the formal process by which a notified body or laboratory / test-house is judged (by the United Kingdom Accreditation Service (UKAS) for UK bodies), in how it meets the requirements for undertaking conformity assessment or statutory testing.
the name commonly given to the framework for controlling explosive atmospheres, and the standards of equipment and protective systems used in them. It is based on the requirements of two European Directives; 99/92/EC (for worker protection) and 94/9/EC (for product safety).
any natural or legal person established within the Community who has received a written mandate to act on a manufacturer's behalf in relation to their obligations under the relevant Community legislation.
Department for Business, Energy and Industrial Strategy, which has the policy lead for much product safety legislation.
a mark made by manufacturers, indicating that a product conforms with the requirements set out in Community harmonisation legislation.
the 28 member states of the European Union.
any Community legislation (eg Directives) harmonising the conditions for the marketing of products. In addition to the 28 EU member states, four others (three EEA states and Switzerland, which has bilateral agreements) have adopted Community harmonisation legislation.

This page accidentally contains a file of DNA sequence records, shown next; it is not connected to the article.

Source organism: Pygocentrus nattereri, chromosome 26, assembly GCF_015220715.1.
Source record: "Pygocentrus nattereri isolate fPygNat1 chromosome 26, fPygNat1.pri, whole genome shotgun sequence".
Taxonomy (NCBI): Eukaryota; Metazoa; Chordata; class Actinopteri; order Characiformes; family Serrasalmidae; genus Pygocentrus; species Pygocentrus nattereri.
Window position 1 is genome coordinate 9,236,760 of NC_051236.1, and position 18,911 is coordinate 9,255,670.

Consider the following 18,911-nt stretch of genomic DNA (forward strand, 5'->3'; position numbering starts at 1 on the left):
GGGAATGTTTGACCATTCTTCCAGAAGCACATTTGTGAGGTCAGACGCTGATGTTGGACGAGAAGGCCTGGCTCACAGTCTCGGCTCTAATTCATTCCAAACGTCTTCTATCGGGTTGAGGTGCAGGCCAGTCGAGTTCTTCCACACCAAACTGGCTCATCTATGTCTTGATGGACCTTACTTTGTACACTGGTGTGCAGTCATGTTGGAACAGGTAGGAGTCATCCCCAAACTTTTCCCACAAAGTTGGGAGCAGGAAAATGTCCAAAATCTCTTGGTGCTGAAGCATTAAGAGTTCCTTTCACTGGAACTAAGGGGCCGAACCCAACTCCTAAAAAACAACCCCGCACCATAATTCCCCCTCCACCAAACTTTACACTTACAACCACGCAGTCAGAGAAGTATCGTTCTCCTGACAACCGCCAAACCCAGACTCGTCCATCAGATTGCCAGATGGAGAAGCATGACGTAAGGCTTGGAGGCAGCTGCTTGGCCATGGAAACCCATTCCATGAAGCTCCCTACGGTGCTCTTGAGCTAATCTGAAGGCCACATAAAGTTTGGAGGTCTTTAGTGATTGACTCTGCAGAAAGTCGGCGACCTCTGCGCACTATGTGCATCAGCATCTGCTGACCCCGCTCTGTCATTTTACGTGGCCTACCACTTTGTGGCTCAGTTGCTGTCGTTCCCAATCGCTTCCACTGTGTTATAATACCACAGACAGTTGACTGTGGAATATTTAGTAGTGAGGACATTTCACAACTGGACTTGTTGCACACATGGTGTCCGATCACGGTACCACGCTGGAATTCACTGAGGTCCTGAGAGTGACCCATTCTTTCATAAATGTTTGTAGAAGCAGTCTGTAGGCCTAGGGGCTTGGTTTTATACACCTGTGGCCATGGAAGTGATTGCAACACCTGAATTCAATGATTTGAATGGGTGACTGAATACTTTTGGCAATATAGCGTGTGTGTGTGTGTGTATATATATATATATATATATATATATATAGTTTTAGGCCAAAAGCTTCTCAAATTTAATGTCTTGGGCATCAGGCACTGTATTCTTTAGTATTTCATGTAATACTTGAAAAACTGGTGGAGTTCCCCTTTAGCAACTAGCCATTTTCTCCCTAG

the process demonstrating whether specified requirements relating to a product, process, service, system, person or body have been fulfilled.
Declaration of Conformity:
a document containing information specified by a particular Directive, declaring in what way conformity with the provisions of that Directive have been fulfilled.
Declaration of Incorporation:
a document containing information specified by the Machinery Directive, declaring that partly completed machinery is intended for incorporation into other machinery or equipment.
any natural or legal person in the supply chain, other than the manufacturer or the importer, who makes a product available on the market .
the manufacturer, the authorised representative, the importer and the distributor.
the European Economic Area, which includes the 28 EU member states, and Iceland, Liechtenstein and Norway - which are allowed to participate in the EU's single market without conventional EU membership. Although Switzerland has not joined the EEA, it has agreed to adopt and be bound by most Product Supply Directives.
Essential health and safety requirements, also known as essential requirements:
mandatory requirements for health and / or safety imposed by a particular Directive for products within scope of that Directive.
Explosion protection mark:
the 'Ex' mark within a hexagon symbol required by Essential Health and Safety Requirement 1.0.5 of Directive 94/9/EC for ATEX compliant products.